You may want to read my answer on "Audiation" as I think that might help a little bit - at least in terms of understanding why what I just told you is important.

Like the trumpet, the saxophone is a transposing instrument, so it's important to specify if you're looking for written range or sounding range. For all saxophones, the written range is Bb3 - G6. As alluded to earlier in my answer, it is impossible not to use overtones when playing the saxophone.

Yes, the saxophone is just as difficult to play in tune as all other instruments. You are using different muscles in a different embouchure and that requires different technique.

On brass instruments, altering the pitch without changing the fingering is actually a lip-exercise used to develop flexibility and intonation. First, do not worry that you're having a hard time with the first note - almost everyone feels lost at first when beginning to learn a brass instrument. Most students have a much easier time playing the "G" (written) because it is easier to slot at first. Because the trumpet mouthpiece is small, the low range is actually difficult to produce satisfactory sounds and takes easing into.

To answer your question more directly, generally you can bend a full 1/2 step (semitone) in either direction. In the lower range, and especially on larger brass instruments, you can bend as much as a perfect fifth (as is the case of the tuba.)

I hope that answers your questions.

As a side note, I think you made a good move going for brass - now everyone doesn't have to hear you complain about reeds. :P

Hope that helps!

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+1 I was about to submit my answer when I saw yours - and deleted it. –  Dr Mayhem Aug 19 '13 at 15:56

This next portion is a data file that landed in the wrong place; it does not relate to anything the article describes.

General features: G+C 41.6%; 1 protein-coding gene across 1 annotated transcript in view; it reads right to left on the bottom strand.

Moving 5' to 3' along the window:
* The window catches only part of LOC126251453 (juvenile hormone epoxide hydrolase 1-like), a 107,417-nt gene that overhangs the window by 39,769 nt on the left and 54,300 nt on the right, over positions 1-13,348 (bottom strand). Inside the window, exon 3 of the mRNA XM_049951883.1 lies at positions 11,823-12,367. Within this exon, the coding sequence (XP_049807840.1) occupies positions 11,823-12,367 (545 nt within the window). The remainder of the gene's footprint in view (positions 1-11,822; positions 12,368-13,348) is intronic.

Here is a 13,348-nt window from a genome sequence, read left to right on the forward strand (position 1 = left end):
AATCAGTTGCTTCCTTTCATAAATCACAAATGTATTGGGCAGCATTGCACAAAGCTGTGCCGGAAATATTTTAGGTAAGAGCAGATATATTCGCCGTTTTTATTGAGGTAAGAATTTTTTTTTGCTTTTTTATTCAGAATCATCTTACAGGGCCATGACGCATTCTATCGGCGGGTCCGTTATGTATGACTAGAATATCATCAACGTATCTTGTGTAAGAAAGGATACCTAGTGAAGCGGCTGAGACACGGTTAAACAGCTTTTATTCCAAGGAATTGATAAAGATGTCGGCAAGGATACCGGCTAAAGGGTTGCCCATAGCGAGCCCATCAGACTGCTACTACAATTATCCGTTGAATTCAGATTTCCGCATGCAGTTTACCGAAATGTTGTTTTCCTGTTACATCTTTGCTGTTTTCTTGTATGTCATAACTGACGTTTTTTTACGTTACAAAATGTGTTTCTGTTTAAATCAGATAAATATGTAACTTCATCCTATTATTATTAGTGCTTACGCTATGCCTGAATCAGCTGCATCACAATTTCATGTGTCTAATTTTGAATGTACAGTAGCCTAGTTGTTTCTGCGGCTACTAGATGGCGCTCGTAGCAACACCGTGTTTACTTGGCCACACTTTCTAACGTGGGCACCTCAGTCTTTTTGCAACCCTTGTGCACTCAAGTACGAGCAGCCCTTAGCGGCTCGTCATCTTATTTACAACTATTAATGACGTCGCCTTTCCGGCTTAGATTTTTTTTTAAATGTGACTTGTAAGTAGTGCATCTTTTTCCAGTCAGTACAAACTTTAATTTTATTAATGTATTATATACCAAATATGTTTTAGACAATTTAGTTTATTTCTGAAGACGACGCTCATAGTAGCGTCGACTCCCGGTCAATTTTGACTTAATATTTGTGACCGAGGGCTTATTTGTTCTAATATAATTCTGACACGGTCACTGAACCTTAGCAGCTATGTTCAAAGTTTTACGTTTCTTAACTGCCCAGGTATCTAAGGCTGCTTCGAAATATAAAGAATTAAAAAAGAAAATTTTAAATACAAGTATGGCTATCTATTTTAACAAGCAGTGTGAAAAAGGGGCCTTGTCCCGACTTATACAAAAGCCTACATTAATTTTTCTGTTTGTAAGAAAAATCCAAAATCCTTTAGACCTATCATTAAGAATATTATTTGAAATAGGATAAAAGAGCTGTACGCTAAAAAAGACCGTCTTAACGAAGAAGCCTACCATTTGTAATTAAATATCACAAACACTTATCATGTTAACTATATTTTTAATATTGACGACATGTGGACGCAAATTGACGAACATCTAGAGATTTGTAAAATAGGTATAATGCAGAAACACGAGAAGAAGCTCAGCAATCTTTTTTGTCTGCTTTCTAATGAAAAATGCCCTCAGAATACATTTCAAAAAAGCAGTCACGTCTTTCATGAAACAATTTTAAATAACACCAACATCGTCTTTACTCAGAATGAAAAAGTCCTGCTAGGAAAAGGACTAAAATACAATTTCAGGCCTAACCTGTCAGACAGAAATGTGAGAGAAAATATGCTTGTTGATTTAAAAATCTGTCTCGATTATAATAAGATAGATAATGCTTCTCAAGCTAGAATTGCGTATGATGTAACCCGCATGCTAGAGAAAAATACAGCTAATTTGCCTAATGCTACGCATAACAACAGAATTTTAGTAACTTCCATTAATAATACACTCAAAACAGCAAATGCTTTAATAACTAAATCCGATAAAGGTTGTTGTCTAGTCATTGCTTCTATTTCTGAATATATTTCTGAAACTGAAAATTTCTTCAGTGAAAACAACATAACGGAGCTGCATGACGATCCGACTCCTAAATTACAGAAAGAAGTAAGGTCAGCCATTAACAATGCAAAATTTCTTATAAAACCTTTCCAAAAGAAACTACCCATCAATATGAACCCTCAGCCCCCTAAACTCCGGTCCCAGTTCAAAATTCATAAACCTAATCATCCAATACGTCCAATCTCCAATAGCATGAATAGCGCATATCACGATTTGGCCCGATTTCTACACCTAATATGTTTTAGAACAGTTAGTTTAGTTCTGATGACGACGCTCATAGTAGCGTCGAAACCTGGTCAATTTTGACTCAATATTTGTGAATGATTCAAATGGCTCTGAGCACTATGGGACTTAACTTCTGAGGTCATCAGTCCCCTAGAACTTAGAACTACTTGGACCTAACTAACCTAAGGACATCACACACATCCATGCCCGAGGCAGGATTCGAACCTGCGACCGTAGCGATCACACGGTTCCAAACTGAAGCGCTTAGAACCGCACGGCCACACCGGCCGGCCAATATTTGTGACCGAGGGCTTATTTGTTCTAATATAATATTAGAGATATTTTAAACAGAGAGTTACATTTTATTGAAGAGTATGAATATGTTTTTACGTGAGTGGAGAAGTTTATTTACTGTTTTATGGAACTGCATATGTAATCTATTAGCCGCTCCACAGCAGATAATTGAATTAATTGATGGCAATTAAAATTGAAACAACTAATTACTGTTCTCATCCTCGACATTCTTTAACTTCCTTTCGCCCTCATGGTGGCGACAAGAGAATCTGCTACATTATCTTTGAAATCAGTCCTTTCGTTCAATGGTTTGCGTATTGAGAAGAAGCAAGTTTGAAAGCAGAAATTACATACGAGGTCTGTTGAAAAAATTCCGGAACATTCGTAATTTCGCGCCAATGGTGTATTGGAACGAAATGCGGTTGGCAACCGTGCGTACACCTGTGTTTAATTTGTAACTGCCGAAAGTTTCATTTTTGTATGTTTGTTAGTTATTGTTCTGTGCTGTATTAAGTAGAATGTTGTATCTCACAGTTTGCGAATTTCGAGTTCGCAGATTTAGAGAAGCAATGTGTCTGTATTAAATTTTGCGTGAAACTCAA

@jjmusicnotes Thanks for explaining overtones. I just need one extra piece of information I couldn't find on Wikipedia. Sax players have a technique (I have seen videos on Youtube) that allows them to jump to next note in the harmonic series (just like the trumpet) by adjusting their embouchure.However the sax (I think) has a good enough range playing the full notes (the lowest notes in the series for a given fingering), how many octaves can it play like that? –  Anthony Aug 19 '13 at 18:18
    
@Anthony I was going to mention that: with some practice, you can get several overtones by "tightening up" on the reed and boosting the air pressure. Alternatively, skilled reed players will find that if they're planning one note but finger another, there may be no sound output; albeit this is much less common than with a brass instrument. (and both brass & reed instruments are susceptible to a variety of squeaks and clams when there's a mismatch of one sort or another) –  Carl Witthoft Aug 19 '13 at 18:28
    
@Anthony - yes, sax players can pinch their embouchure in the lower register to get the octave up, however, it's not usually desirable. In the same way, flute players can overblow and get the octave or a different partial as well. Also like clarinet, sax players typically can reach different partials in the altissimo register of the instrument - where the notes are very close together. Sometimes this is done for intonation, other times to facilitate playing ease. I should note here that the two instruments are very different in function and we are talking about extreme examples. –  jjmusicnotes Aug 19 '13 at 18:42